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Know who hacked the Binance cryptocurrency exchange? Earn $250,000

Binance, one of the world’s biggest cryptocurrency exchanges by trading volume, has offered a reward equivalent to $250,000 to anyone providing information that leads to the arrest of hackers who attacked the platform last week.

For two minutes on March 7th, the Binance platform saw abnormal trading activity, which caused automatic protection systems to trigger, blocking any withdrawals.

The exchange explained that it had seen sophisticated phishing attacks targeting its users since early January, and around February 22nd there was a sharp uptake in phishing emails pointing to similar-looking domains but using unicode characters (under the “i” and the “a” of “”

Reports suggest that many of the compromised accounts did have two-factor authentication (2FA) enabled for a higher level of protection. Unfortunately for them, their 2FA codes were valid for 30 seconds or so, meaning that once the code had been given to the phishing site the attackers could generate an API key and use it to access the real site.

All very sneaky. But whoever seized control of the accounts appears to have bided their time, choosing not stealing cryptocurrency immediately but instead creating a trading API key for each hacked account.

On March 7th the hackers were ready to try to turn their hack into hard cash, placing “a large number of market buys on the VIA/BTC market, pushing the price high, while 31 pre-deposited accounts were there selling VIA at the top.”

The bad news for the hackers was that Binance’s automated systems quickly blocked all withdrawals, including attempts by the phishers themselves to make off with their intended fortune.

As Binance describes, “not only did the phishers fail to steal any coins, their own coins have also been withheld.”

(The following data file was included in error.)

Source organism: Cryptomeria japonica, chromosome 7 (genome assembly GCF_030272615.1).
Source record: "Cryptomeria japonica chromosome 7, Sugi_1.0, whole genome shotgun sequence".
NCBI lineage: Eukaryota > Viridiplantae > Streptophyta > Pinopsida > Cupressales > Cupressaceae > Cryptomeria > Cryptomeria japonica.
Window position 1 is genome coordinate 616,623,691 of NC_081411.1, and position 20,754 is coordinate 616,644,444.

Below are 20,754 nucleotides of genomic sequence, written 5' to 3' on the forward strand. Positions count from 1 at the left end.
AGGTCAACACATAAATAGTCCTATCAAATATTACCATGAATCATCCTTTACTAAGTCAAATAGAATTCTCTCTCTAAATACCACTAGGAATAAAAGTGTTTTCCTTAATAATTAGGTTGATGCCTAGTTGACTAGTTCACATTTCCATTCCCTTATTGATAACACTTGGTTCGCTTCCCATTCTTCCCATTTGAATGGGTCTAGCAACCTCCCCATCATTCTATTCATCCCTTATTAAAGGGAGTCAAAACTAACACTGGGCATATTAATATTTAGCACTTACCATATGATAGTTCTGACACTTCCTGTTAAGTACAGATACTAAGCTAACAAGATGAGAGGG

Binance says that its prompt action meant that the hack was unsuccessful, but nonetheless it was an organised attack and one that it wishes to see result in the arrest of whoever was responsible.

To that end Binance is offering a $250,000 equivalent bounty “to anyone who supplies information that leads to the legal arrest of the hackers involved in the attempted hacking incident on Binance on March 7th, 2018.”

Those with information are asked to share it with their local law enforcement agencies, as well as

In addition, Binance says it has allocated the equivalent of ten million dollars for future awards against illegal hacking attacks against its systems.

About the author


Graham Cluley is an award-winning security blogger, researcher and public speaker. He has been working in the computer security industry since the early 1990s, having been employed by companies such as Sophos, McAfee and Dr Solomon's. He has given talks about computer security for some of the world's largest companies, worked with law enforcement agencies on investigations into hacking groups, and regularly appears on TV and radio explaining computer security threats.

Graham Cluley was inducted into the InfoSecurity Europe Hall of Fame in 2011, and was given an honorary mention in the "10 Greatest Britons in IT History" for his contribution as a leading authority in internet security.

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  • Ha, nice try, the tricky part is proving you didn't know the hacker or are the hacker. Rewards like these always have a catch and its never that easy to get a "reward." Even if you're purely innocent, it'll be like pulling teeth to justify your reasoning.